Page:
Hawaiian Moon Goddess Hina represents feminine power of strength and conviction. With determination and creativity, your wildest dreams are possible.
Hina is the female generating force in Hawaiian cosmology and one of the oldest goddesses in Hawaii.
As creatrix, she is paired with the god Ku, the male generating force.
Hina is also worshiped as a specific goddess as well, usually in association with the moon and presiding over all other goddesses.
Many Identities of Hina
She takes on many identities such as the mother of Maui the trickster, the goddess of corals, and mother of the pig god Kamapua’a, but her most worshipped form is that of Hina-i-ka-malama, or Hina-in-the-moon.
The Hawaiian word for moon (mahina) also means month and moonlight, symbols usually associated with women.
Each form of Hina is the personification of the feminine, and the many Hinas represent the many aspects of the feminine.
She is even sometimes referred to as another manifestation of Pele, further stressing the fact that it is the personification of this feminine deity that is important for the Hawaiians, not the specifics.
Worshipped as creatrix, mother, protector, and sometimes wrathful destroyer, her many manifestations as different goddesses highlight the power and mystery of the feminine.
Common Myths about Hina
Because of the nature of Hawaiian mythology and the oral tradition in general, it is difficult to pinpoint any one Hina myth, as there are many versions.
The most common claims she worked creating bark cloth, got tired of not being appreciated, packed up her gourd, got on a rainbow, and headed for the sun against the wishes of her husband.
Finding the sun too hot, she came back down. The next night there was a full moon, so Hina decided to climb to the moon in hopes of finding it a more hospitable place to live.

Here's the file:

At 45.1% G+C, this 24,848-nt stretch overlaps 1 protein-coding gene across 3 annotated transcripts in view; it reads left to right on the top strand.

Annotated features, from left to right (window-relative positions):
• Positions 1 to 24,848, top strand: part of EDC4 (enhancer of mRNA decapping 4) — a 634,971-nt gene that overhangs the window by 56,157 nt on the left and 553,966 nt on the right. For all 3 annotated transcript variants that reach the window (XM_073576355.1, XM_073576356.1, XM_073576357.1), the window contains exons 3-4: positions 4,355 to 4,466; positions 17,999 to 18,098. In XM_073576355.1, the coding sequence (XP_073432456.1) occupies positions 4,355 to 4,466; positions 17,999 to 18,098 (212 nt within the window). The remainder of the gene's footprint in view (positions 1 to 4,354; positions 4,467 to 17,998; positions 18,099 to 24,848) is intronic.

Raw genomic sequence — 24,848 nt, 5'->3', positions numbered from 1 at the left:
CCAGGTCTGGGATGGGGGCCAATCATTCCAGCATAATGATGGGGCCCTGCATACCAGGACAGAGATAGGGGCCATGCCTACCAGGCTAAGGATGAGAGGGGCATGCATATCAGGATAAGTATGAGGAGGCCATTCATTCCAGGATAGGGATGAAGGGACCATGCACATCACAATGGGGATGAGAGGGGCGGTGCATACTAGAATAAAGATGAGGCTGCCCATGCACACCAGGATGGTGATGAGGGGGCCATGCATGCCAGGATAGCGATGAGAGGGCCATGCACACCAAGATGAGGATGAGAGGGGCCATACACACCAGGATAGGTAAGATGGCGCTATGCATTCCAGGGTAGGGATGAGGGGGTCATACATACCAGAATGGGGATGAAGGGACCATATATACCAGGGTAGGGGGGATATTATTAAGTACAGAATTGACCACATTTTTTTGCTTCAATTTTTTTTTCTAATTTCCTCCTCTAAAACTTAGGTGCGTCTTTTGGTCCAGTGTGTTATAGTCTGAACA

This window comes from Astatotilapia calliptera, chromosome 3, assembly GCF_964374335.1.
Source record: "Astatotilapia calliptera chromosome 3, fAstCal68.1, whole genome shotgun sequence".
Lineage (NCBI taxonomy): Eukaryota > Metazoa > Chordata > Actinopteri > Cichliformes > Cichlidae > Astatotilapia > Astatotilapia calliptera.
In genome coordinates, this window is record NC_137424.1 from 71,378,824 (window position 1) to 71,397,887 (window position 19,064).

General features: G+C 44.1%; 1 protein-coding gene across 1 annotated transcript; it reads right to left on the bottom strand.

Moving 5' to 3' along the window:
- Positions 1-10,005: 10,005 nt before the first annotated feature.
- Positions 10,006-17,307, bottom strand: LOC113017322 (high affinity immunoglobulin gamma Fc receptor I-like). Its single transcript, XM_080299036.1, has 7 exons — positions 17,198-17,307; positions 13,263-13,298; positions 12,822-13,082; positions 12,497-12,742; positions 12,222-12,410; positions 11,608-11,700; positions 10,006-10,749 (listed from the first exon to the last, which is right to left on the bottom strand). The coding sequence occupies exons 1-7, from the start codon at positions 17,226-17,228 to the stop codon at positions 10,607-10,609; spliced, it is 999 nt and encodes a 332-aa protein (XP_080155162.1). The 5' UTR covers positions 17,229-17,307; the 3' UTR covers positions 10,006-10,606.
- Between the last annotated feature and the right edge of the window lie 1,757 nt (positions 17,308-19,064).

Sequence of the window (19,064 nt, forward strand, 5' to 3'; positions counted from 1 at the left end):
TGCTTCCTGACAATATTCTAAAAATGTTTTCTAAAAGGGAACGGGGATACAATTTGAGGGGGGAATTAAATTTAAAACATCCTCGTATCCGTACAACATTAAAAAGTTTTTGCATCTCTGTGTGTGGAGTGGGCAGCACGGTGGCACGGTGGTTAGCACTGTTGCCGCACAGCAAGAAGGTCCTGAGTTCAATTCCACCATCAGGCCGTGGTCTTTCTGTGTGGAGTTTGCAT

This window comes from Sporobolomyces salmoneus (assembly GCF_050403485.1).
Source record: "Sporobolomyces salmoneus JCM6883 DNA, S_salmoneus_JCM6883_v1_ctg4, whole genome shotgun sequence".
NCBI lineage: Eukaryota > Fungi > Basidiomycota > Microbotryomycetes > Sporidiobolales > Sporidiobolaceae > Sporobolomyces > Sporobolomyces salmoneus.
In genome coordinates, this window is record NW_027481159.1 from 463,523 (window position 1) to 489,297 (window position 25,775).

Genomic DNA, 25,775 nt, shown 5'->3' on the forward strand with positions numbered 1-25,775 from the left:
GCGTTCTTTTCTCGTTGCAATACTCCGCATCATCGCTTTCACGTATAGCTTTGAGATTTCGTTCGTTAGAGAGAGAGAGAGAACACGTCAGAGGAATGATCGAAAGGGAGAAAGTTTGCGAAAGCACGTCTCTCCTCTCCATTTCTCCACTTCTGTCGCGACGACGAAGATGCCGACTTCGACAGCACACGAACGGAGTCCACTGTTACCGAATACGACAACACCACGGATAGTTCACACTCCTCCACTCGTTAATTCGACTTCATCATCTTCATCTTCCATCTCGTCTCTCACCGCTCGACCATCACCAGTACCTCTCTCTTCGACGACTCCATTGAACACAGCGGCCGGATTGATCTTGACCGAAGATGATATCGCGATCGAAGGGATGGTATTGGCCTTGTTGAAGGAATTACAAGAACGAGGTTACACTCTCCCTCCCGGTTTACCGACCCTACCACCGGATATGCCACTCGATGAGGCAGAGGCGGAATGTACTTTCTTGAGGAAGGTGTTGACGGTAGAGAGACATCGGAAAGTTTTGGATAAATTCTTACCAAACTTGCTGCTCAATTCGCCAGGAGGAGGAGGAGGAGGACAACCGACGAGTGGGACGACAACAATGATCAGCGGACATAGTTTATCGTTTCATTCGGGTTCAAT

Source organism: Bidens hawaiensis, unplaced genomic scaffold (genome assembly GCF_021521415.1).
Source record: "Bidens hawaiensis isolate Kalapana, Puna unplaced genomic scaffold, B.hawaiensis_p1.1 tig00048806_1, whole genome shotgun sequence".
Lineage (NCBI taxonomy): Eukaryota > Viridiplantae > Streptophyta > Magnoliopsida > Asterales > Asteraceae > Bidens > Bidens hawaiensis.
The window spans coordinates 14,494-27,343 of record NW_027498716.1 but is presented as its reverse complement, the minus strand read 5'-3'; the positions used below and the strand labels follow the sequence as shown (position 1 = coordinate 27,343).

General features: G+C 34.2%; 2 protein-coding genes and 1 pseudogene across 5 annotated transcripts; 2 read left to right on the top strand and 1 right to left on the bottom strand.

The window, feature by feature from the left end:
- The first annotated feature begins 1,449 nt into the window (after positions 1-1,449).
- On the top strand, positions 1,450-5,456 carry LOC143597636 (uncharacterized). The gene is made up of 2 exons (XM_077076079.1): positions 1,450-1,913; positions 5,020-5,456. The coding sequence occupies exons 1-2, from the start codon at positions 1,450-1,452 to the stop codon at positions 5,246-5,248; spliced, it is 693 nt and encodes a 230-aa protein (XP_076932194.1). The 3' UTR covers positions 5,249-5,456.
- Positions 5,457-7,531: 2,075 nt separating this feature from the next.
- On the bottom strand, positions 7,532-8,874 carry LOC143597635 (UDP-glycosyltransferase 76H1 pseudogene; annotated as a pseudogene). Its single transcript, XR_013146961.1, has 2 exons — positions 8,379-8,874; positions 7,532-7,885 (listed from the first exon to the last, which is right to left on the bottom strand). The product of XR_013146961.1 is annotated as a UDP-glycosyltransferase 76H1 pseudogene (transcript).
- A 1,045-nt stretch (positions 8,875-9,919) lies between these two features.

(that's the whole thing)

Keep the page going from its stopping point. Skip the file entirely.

Her husband was furious, so they fought. Hina claimed her desire was to go live with the moon, her new husband, and managed to escape.
In another myth, she is portrayed as “goddess of the corals and spiny creatures of the sea” and lives under the sea with her family until she meets a chief and travels to the surface of the water and moves to the land.
She brings a calabash (coconut gourd) containing the moon and all the stars, which later wind up in the heavens.
These different Hina myths represent different manifestations of Hina, the former referring to the moon goddess and the latter to the goddess of the sea.
The Meaning of Hina
In most cultures, the moon has feminine implications.
Hina represents strength and standing for what you believe in.
She is the feminine power personified as conviction and is known for being headstrong. With determination and creativity, your wildest dreams are possible.
Note: Another variation of this myth involves a flood where all but the chief and Hina’s family are killed.
Ikam is a freelance writer from South Florida. She received her Masters in Religious Studies in 2001, specializing in myth and ritual. She has worked with victims of crime and trauma and also has a Masters in Criminal Justice, which she got in 2008. Ikam is interested in spirituality, healing, health, and the paranormal. She loves writing about a wide variety of topics, including travel, entertainment, culture, and health. Ikam wants to be a part of the Cycle Harmony community in hopes she will help and inspire others to achieve their goals, as well as share ideas on women, spirituality, and healthy living.
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